In an interview with INN, an investment expert commented on the latest round of quarterly financial results from the cannabis industry.
There’s never been a better time to invest in cannabis, one private cannabis investment leader told the Investing News Network (INN).
Matt Hawkins, managing partner with cannabis-exclusive private investment firm Entourage Effect Capital, focuses mostly on the private side of the marijuana business, but said he is encouraged by the latest batch of quarterly results from leading companies in the public sector.
“We’ve been investing in the industry since 2014, we’ve made 66 investments I believe. There’s never been a better time to invest in the industry,” Hawkins said.
The partner pointed to the results of Trulieve (CSE:TRUL,OTCQX:TCNNF), TerrAscend (CSE:TER,OTCQX:TRSSF), Canopy Growth (NYSE:CGC,TSX:WEED) and Green Thumb Industries (CSE:GTII,OTCQX:GTBIF) as the bellwethers of the public arena, saying they have shown profitable improvements from the recent past.
“I think across the board it was a very good quarter,” the investor said.
Despite all the challenges to the economy, Hawkins said that the effects of the coronavirus have offered a chance for cannabis to stand up as an industry and gain territory amid the uncertainty.
Hawkins highlighted the cannabis sales seen in the US during lockdown times as an encouraging sign.
The investor added that he expects to see momentum pick up for discussions around legalization as the presidential election heats up in the country, regardless of the actual result of the race.
“We feel like there’s going to be an even further renewed push, no matter who gets elected in November, for legality both at the federal level and continued legality at the state level,” Hawkins said.
Those talks could also be fueled as more conservative US lawmakers realize that the revenue available from the cannabis industry by way of taxes is too tantalizing to pass up.
“I think even conservative-leaning folks on the right side of the aisle are starting to realize that this revenue is really just lost revenue,” Hawkins said.
Last week, a variety of companies, including Tilray (NASDAQ:TLRY), Sundial Growers (NASDAQ:SNDL), Zenabis Global (TSXV:ZENA), Canopy Rivers (TSX:RIV,OTC Pink:CNPOF) and The Green Organic Dutchman Holdings (TSX:TGOD,OTCQX:TGODF), all reported results to their investors and the market at large.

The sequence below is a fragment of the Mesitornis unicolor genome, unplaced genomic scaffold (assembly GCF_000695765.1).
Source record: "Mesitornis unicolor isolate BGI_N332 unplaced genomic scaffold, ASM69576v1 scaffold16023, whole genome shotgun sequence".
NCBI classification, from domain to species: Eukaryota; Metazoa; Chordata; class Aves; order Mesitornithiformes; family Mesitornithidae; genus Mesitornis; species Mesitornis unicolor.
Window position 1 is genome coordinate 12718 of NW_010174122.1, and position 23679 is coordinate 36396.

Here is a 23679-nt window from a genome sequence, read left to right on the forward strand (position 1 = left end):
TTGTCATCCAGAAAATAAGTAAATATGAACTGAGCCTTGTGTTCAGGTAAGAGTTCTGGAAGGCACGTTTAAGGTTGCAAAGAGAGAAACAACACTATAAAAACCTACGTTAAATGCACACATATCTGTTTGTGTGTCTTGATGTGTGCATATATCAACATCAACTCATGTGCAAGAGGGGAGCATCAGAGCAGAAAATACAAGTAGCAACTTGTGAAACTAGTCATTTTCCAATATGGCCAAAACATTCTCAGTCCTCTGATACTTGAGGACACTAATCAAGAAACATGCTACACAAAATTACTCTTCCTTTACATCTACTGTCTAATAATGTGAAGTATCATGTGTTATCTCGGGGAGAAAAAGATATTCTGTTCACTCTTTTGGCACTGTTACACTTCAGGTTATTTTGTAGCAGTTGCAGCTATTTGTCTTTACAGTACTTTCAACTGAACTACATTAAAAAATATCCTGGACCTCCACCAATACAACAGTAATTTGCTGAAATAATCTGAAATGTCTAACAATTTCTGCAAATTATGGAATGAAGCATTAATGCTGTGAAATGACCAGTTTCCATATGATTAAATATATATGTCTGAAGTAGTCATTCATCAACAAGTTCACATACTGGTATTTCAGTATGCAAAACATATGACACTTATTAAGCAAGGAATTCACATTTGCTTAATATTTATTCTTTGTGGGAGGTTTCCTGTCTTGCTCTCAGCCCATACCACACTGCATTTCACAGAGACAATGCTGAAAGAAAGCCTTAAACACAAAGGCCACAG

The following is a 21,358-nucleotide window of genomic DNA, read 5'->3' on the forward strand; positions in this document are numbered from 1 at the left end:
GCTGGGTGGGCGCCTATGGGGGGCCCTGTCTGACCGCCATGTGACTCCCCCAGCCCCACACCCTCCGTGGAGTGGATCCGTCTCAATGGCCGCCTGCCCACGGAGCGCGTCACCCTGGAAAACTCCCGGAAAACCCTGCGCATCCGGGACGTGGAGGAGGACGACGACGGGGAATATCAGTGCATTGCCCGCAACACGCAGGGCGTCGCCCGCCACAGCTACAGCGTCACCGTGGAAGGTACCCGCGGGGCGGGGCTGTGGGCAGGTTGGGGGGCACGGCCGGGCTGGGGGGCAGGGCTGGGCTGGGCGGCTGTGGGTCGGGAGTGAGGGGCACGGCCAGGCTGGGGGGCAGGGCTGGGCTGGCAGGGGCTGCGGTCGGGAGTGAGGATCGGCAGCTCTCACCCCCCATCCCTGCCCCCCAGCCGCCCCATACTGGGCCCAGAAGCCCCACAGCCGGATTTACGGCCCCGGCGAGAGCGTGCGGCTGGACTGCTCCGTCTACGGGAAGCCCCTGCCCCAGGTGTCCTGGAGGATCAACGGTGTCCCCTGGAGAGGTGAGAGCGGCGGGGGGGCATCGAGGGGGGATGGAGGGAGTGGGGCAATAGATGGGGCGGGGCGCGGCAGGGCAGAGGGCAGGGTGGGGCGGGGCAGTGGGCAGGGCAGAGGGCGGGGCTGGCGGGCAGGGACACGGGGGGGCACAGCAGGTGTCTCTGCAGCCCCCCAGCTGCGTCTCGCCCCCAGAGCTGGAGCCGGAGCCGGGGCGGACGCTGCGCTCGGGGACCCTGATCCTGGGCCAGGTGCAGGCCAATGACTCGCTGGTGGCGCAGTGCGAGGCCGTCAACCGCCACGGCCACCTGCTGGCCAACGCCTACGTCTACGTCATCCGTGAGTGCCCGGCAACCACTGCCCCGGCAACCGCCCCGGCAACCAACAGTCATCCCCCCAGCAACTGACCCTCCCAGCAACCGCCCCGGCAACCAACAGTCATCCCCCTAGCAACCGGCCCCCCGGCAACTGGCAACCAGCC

“We have focused on reducing costs, driving international revenue growth, mitigating COVID-19 related challenges, and improving our net loss and reported adjusted earnings before interest, taxes, depreciation and amortization (EBITDA),” Brendan Kennedy, CEO of Tilray, said in a statement announcing the company’s Q2 results.
The Tilray executive was referring to the cuts the firm has put in place as a way to restructure its operations. These changes started to spread in the Canadian cannabis industry well before the impact of the coronavirus reached the stock market.
“With our significant cost cutting and balance sheet actions behind us, we have positioned Tilray to enter the second half of 2020 in a stronger position,” Kennedy said. The firm is attempting to reach a breakeven or positive adjusted EBITDA level in Q4 of this year.
Tilray reported a 10 percent uptick in its revenue for the quarter compared to the same time period last year, thanks to strong sales from its international medical cannabis division.
However, this increase wasn’t enough to clear the previous quarter, in which the company generated C$70.7 million compared to the recent C$69.4 million result. Overall, Tilray posted a net loss of C$81.7 million for the quarter.
Fellow Canadian producer Canopy Growth released better-than-expected results thanks to a quarter-on-quarter increase in revenue.
“We are implementing a renewed corporate strategy with the appointment of a new leadership team which will focus on delivering quality products to our consumers,” said Canopy Growth CEO David Klein.
The company credited its results to strong medical sales in Canada and Germany. The net loss of Canopy Growth totaled C$128 million.
Similar to Tilray, Canopy Growth was also forced to make staff reductions and evaluate its spending.
Meanwhile, below the border, Trulieve continued its strong growth by posting total net income of US$6.6 million in its Q2 results, boosted by over US$120 million in revenue.
Kim Rivers, CEO of Trulieve, said she is looking forward to the development of the Florida market as the firm expects to have 68 stores by the end of the year.
In light of the recent results, Trulieve is increasing its yearly guidance to between US$465 million and US$485 million for revenue, and a range of US$205 million to US$225 million in adjusted EBITDA.
Fellow US corporation Green Thumb told investors that its US$222.2 million revenue number for the first half of 2020 surpasses its entire 2019 revenue tally.
“Demand is strong as cannabis continues to behave like a consumer staple,” Ben Kovler, founder and CEO of Green Thumb, said in a statement.
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Securities Disclosure: I, Bryan Mc Govern, hold no direct investment interest in any company mentioned in this article.
Editorial Disclosure: The Investing News Network does not guarantee the accuracy or thoroughness of the information reported in the interviews it conducts. The opinions expressed in these interviews do not reflect the opinions of the Investing News Network and do not constitute investment advice. All readers are encouraged to perform their own due diligence.